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Mary Shelley

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Daughter to a renowned feminist icon, lover to at least one legendary poet and companion to more, world traveler, mother of modern science fiction and horror, and sometimes tragic heroine of her own epic life – there’s a lot to be said about Frankenstein author Mary Shelley, and the new movie which bears her name tries to say it all. Unfortunately, not to much effect.

Directed by Saudi filmmaker Haifaa al-Mansour from a script by Australian writer Emma Jensen, Mary Shelley traces the writer’s life from young adulthood when the then Mary Godwin left her father, William Godwin’s (Stephen Dillane) home, to her first meeting with her paramour, Percy Bysshe Shelley (Douglas Booth), a self styled “radical poet” who here entertains notions of class equality while racking up massive debts supporting an extravagant lifestyle.

Decamping for Europe just ahead of his creditors, Percy, Mary and her sister, Claire Claremont (an underused Bel Powley) fetch up at the Geneva manse of Lord Byron (a playful Tom Sturridge, who looks like he should be playing bass for Kirin J. Callinan) where, one rainy day, a ghost story contest is proposed… and we all know what happens then (or you should. Read a bloody book).

The back half of the film deals with Mary’s struggles to get the book published under her own name, which holds some interest – the entrenched misogyny of the time meant that the first edition of Frankenstein was published anonymously with a foreword by Percy, with many believing him the actual author. But even so, the hurdles Mary faces here all seem relatively minor (even the death of her infant child, and it’s kind of amazing that such an event can feel so undramatic).

The whole thing feels rather bloodless, which is some kind of achievement in a film filled with ostensibly lusty Romantics and dealing with the creation of one of the greatest horror novels of all time. The more complex, prickly and potentially problematic aspects of the Shelleys and their contemporaries are largely sanded smooth. Byron still comes across as a douche, but the film can’t even really bring itself to blame Percy for his abandoned first wife’s suicide, really just clearing her out of the way to forward his fated romance with Mary.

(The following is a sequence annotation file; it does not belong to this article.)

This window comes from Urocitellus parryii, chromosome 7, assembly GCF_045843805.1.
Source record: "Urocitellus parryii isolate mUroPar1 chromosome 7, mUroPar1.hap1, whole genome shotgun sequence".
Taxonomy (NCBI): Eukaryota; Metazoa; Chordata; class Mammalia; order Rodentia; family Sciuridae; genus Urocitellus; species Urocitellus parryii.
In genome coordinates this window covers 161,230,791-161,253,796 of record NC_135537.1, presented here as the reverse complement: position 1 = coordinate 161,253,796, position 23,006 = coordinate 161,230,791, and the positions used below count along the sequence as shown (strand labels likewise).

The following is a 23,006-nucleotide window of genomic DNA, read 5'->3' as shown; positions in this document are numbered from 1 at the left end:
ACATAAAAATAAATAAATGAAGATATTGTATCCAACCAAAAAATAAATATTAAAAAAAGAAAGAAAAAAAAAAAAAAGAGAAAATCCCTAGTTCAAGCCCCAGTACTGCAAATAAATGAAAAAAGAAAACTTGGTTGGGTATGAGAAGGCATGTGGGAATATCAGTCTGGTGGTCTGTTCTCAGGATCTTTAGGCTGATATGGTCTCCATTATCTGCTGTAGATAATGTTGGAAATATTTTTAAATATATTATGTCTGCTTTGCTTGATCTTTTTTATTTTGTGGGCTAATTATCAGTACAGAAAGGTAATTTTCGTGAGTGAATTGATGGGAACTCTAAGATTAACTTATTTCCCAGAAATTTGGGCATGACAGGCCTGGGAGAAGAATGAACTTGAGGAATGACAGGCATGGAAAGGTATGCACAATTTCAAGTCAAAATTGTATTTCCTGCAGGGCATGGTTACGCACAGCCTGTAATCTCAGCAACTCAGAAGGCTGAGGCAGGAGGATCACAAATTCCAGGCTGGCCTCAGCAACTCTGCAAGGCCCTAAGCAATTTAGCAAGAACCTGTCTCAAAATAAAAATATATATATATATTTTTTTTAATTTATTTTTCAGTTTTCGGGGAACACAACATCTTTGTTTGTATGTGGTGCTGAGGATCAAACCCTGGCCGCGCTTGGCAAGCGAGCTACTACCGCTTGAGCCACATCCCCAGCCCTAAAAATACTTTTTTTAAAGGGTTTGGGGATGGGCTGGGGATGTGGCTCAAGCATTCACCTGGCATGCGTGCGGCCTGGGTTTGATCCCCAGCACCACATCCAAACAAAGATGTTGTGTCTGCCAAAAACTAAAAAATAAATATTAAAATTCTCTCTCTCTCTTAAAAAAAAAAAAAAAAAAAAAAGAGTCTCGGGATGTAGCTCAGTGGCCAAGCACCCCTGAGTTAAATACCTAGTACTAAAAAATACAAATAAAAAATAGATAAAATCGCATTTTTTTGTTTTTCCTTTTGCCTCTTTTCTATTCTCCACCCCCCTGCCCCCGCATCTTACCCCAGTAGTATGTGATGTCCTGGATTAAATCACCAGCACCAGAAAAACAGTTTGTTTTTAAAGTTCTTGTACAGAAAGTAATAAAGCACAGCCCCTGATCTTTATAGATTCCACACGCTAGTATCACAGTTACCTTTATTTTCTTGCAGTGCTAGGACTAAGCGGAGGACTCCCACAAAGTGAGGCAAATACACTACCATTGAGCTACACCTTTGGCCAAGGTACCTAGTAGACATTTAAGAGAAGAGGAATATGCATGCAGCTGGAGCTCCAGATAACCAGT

The whole thing  feels like a missed opportunity. It’s a remarkably sexless film, which is incredible given that Mary (to be fair, apocryphally) shagged Percy on her mother’s headstone. Any suggestions of homosexuality are faint enough to be nigh-invisible – we just get Percy and Byron retiring to the drawing room, nudge nudge wink wink, from time to time. At least loony old Ken Russell’s Gothic fucks.

For all that, even a by the numbers biopic would not be without its charms, but al-Mansour makes some bafflingly bad staging choices that drastically undercut several key moments. The most unforgivable is a climactic intimate, passionate, private conversation between the Shelleys that is rendered quite absurd when you realise that just out of frame are a dozen or so stuffy, middle-aged literature fans waiting to discuss Frankenstein who are probably getting quite embarrassed by the couple’s overheated tête-à-tête.

Mary Shelley isn’t a disaster, but it is a disappointment. There’s a good movie to be made about the life of the literary giant, but we haven’t seen it yet.

 
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The Limehouse Golem